Meanwhile, with various discounts offered to woo local and foreign tourists in a bid to help the hotel industry sustain, the move has actually resulted in the industry facing a fresh dilemma with difficulty to stay afloat due to low revenue.

“There is a slight increase in the number of occupancy, but the discounts being offered is not hitting the right revenue target. To be frank, with the offering of such discounts, we have basically started digging our own grave, because you can’t run a property by giving discounts at the rate that is being offered right now,” he said.

New government, new hopes

Soon after the attacks, hotels started to charm tourists, including locals, by offering various online and credit card offers running up to as much as 50%.

However, with the election of Gotabaya Rajapaksa in the recent presidential polls and the subsequent appointment of a new government, some industry experts are optimistic the new administration can help revitalize the tourism and hotel industry.

President of the Colombo City Tourist Hotels Association M. Shanthikumar is hopeful the new president can be the change the industry needs.

“We are expecting a boost in tourists following the new government as they are very positive and focused, so the situation could improve soon,” he told Anadolu Agency.

Shanthikumar too was of the opinion that hotel reservations were low when compared with last year’s numbers. He said even though the private sector gave the necessary input to implement a digital marketing consumer promotion to the tourism promotion bureau along with the necessary funding which was raised by the sector, the bureau failed to implement the suggestions.

“But we believe that the new government will not take too long and soon after they appoint the boards, they will give the necessary kick start,” he said.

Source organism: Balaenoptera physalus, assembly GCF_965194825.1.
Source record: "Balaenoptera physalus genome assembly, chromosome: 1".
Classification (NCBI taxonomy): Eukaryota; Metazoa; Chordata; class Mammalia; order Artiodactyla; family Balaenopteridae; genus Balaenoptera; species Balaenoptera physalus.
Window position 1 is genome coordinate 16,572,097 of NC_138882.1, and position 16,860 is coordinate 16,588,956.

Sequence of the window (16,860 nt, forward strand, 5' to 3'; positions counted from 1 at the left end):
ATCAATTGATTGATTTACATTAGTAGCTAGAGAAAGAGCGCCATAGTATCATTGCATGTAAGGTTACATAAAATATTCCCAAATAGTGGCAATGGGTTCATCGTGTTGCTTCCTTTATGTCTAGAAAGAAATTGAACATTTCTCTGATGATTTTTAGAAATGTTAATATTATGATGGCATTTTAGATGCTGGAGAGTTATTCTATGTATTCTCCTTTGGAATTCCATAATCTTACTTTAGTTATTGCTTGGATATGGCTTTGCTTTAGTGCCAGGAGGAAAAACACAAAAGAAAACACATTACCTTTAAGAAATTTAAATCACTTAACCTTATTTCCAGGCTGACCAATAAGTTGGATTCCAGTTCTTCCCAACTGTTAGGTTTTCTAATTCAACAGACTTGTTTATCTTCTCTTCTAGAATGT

The new government’s sweeping tax concessions have also gone down well with the industry.

According to President of the Kandy Hoteliers Association Samantha Ratnayake, the newly announced tax reductions will help the industry.

“With the reduction of the value added tax (VAT) and the nation building tax (NBT), it means that there will be an impact on the supplies and we can demand lower rates from suppliers,” he told Anadolu Agency.

In November, the government announced the slashing of VAT to 8% from 15% and abolishing of the 2% NBT on domestic goods and services.

However, the terror attacks also have created a new issue for the hotel industry, resulting in a severe brain drain of specially experienced professionals leaving either the industry or the country due to declining income.

“The staff have been receiving lesser service charges and tips and they get demoralized and this has resulted in a serious issue for us as most senior and experienced staff have opted to leave the industry or go overseas looking for a better future. This has been happening in several hotels,” he said.

Dayananda warned that when the tourism and hotel industries pick up, the industry will be saddled with a new problem as they will be left with either semi-skilled or unskilled staff.